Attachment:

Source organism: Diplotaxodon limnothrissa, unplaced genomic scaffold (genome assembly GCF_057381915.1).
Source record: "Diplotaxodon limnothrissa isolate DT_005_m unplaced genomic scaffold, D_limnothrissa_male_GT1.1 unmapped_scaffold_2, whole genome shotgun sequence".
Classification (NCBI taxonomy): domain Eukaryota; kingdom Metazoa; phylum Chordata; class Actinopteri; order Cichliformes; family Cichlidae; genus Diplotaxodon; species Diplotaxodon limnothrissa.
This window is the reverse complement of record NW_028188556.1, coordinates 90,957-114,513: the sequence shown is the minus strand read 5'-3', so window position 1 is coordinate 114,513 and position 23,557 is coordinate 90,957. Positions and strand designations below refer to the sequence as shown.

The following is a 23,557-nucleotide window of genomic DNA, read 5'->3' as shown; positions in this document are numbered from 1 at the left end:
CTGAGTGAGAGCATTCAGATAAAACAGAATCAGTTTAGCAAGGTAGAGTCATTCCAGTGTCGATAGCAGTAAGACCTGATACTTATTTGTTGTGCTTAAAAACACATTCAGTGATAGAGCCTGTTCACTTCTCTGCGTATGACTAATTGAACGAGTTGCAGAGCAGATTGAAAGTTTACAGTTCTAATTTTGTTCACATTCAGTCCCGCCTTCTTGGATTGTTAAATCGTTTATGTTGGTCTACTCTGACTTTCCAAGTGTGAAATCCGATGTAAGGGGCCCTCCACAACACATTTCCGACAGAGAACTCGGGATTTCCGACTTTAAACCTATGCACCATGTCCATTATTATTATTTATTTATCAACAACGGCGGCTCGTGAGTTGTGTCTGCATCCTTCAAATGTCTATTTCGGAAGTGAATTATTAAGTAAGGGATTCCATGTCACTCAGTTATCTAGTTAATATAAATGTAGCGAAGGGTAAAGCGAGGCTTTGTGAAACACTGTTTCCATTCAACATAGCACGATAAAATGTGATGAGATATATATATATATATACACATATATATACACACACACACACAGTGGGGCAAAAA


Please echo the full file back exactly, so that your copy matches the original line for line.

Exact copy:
Source organism: Diplotaxodon limnothrissa, unplaced genomic scaffold (genome assembly GCF_057381915.1).
Source record: "Diplotaxodon limnothrissa isolate DT_005_m unplaced genomic scaffold, D_limnothrissa_male_GT1.1 unmapped_scaffold_2, whole genome shotgun sequence".
Classification (NCBI taxonomy): domain Eukaryota; kingdom Metazoa; phylum Chordata; class Actinopteri; order Cichliformes; family Cichlidae; genus Diplotaxodon; species Diplotaxodon limnothrissa.
This window is the reverse complement of record NW_028188556.1, coordinates 90,957-114,513: the sequence shown is the minus strand read 5'-3', so window position 1 is coordinate 114,513 and position 23,557 is coordinate 90,957. Positions and strand designations below refer to the sequence as shown.

The following is a 23,557-nucleotide window of genomic DNA, read 5'->3' as shown; positions in this document are numbered from 1 at the left end:
CTGAGTGAGAGCATTCAGATAAAACAGAATCAGTTTAGCAAGGTAGAGTCATTCCAGTGTCGATAGCAGTAAGACCTGATACTTATTTGTTGTGCTTAAAAACACATTCAGTGATAGAGCCTGTTCACTTCTCTGCGTATGACTAATTGAACGAGTTGCAGAGCAGATTGAAAGTTTACAGTTCTAATTTTGTTCACATTCAGTCCCGCCTTCTTGGATTGTTAAATCGTTTATGTTGGTCTACTCTGACTTTCCAAGTGTGAAATCCGATGTAAGGGGCCCTCCACAACACATTTCCGACAGAGAACTCGGGATTTCCGACTTTAAACCTATGCACCATGTCCATTATTATTATTTATTTATCAACAACGGCGGCTCGTGAGTTGTGTCTGCATCCTTCAAATGTCTATTTCGGAAGTGAATTATTAAGTAAGGGATTCCATGTCACTCAGTTATCTAGTTAATATAAATGTAGCGAAGGGTAAAGCGAGGCTTTGTGAAACACTGTTTCCATTCAACATAGCACGATAAAATGTGATGAGATATATATATATATATACACATATATATACACACACACACACAGTGGGGCAAAAA